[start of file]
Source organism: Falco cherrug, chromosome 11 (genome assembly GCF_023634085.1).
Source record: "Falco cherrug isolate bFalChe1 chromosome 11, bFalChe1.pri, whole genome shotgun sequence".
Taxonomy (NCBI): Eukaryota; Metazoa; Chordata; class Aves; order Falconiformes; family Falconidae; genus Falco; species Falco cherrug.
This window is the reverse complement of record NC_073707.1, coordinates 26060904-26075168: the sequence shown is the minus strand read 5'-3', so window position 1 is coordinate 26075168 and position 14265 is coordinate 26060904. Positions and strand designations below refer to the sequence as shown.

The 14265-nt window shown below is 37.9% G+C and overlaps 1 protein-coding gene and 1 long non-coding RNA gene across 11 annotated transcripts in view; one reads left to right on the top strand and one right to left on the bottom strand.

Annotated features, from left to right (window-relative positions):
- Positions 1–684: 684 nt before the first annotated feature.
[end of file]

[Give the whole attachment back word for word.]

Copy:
Source organism: Falco cherrug, chromosome 11 (genome assembly GCF_023634085.1).
Source record: "Falco cherrug isolate bFalChe1 chromosome 11, bFalChe1.pri, whole genome shotgun sequence".
Taxonomy (NCBI): Eukaryota; Metazoa; Chordata; class Aves; order Falconiformes; family Falconidae; genus Falco; species Falco cherrug.
This window is the reverse complement of record NC_073707.1, coordinates 26060904-26075168: the sequence shown is the minus strand read 5'-3', so window position 1 is coordinate 26075168 and position 14265 is coordinate 26060904. Positions and strand designations below refer to the sequence as shown.

The 14265-nt window shown below is 37.9% G+C and overlaps 1 protein-coding gene and 1 long non-coding RNA gene across 11 annotated transcripts in view; one reads left to right on the top strand and one right to left on the bottom strand.

Annotated features, from left to right (window-relative positions):
- Positions 1–684: 684 nt before the first annotated feature.